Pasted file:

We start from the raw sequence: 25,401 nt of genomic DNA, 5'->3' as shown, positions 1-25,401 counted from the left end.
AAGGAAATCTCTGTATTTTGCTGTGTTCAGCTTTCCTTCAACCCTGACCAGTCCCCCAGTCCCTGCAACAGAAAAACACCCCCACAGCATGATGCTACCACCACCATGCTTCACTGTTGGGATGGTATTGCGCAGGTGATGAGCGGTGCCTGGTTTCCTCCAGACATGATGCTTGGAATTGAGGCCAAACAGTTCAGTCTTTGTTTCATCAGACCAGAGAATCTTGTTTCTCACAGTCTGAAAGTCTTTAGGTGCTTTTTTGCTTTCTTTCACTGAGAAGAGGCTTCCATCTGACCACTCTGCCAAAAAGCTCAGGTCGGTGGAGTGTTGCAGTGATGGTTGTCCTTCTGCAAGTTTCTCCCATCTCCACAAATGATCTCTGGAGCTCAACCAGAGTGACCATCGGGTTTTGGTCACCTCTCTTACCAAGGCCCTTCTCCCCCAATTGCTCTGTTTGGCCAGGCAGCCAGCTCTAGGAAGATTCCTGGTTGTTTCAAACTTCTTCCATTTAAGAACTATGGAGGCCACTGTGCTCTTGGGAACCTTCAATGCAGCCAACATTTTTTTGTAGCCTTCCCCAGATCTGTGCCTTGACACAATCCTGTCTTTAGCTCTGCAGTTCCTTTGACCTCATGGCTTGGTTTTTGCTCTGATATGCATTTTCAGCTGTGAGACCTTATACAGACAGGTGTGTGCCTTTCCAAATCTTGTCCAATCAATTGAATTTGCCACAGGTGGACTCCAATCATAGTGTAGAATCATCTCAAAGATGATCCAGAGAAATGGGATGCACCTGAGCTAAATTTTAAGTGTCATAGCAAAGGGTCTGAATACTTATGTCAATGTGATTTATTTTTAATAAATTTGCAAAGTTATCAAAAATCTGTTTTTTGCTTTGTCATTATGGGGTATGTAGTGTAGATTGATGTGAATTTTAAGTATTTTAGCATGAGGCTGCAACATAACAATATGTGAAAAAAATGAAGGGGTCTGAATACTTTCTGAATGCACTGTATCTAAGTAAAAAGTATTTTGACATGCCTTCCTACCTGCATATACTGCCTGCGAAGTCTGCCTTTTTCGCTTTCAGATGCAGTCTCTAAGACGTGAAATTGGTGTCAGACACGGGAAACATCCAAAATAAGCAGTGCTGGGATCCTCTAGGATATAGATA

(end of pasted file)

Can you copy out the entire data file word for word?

We start from the raw sequence: 25,401 nt of genomic DNA, 5'->3' as shown, positions 1-25,401 counted from the left end.
AAGGAAATCTCTGTATTTTGCTGTGTTCAGCTTTCCTTCAACCCTGACCAGTCCCCCAGTCCCTGCAACAGAAAAACACCCCCACAGCATGATGCTACCACCACCATGCTTCACTGTTGGGATGGTATTGCGCAGGTGATGAGCGGTGCCTGGTTTCCTCCAGACATGATGCTTGGAATTGAGGCCAAACAGTTCAGTCTTTGTTTCATCAGACCAGAGAATCTTGTTTCTCACAGTCTGAAAGTCTTTAGGTGCTTTTTTGCTTTCTTTCACTGAGAAGAGGCTTCCATCTGACCACTCTGCCAAAAAGCTCAGGTCGGTGGAGTGTTGCAGTGATGGTTGTCCTTCTGCAAGTTTCTCCCATCTCCACAAATGATCTCTGGAGCTCAACCAGAGTGACCATCGGGTTTTGGTCACCTCTCTTACCAAGGCCCTTCTCCCCCAATTGCTCTGTTTGGCCAGGCAGCCAGCTCTAGGAAGATTCCTGGTTGTTTCAAACTTCTTCCATTTAAGAACTATGGAGGCCACTGTGCTCTTGGGAACCTTCAATGCAGCCAACATTTTTTTGTAGCCTTCCCCAGATCTGTGCCTTGACACAATCCTGTCTTTAGCTCTGCAGTTCCTTTGACCTCATGGCTTGGTTTTTGCTCTGATATGCATTTTCAGCTGTGAGACCTTATACAGACAGGTGTGTGCCTTTCCAAATCTTGTCCAATCAATTGAATTTGCCACAGGTGGACTCCAATCATAGTGTAGAATCATCTCAAAGATGATCCAGAGAAATGGGATGCACCTGAGCTAAATTTTAAGTGTCATAGCAAAGGGTCTGAATACTTATGTCAATGTGATTTATTTTTAATAAATTTGCAAAGTTATCAAAAATCTGTTTTTTGCTTTGTCATTATGGGGTATGTAGTGTAGATTGATGTGAATTTTAAGTATTTTAGCATGAGGCTGCAACATAACAATATGTGAAAAAAATGAAGGGGTCTGAATACTTTCTGAATGCACTGTATCTAAGTAAAAAGTATTTTGACATGCCTTCCTACCTGCATATACTGCCTGCGAAGTCTGCCTTTTTCGCTTTCAGATGCAGTCTCTAAGACGTGAAATTGGTGTCAGACACGGGAAACATCCAAAATAAGCAGTGCTGGGATCCTCTAGGATATAGATA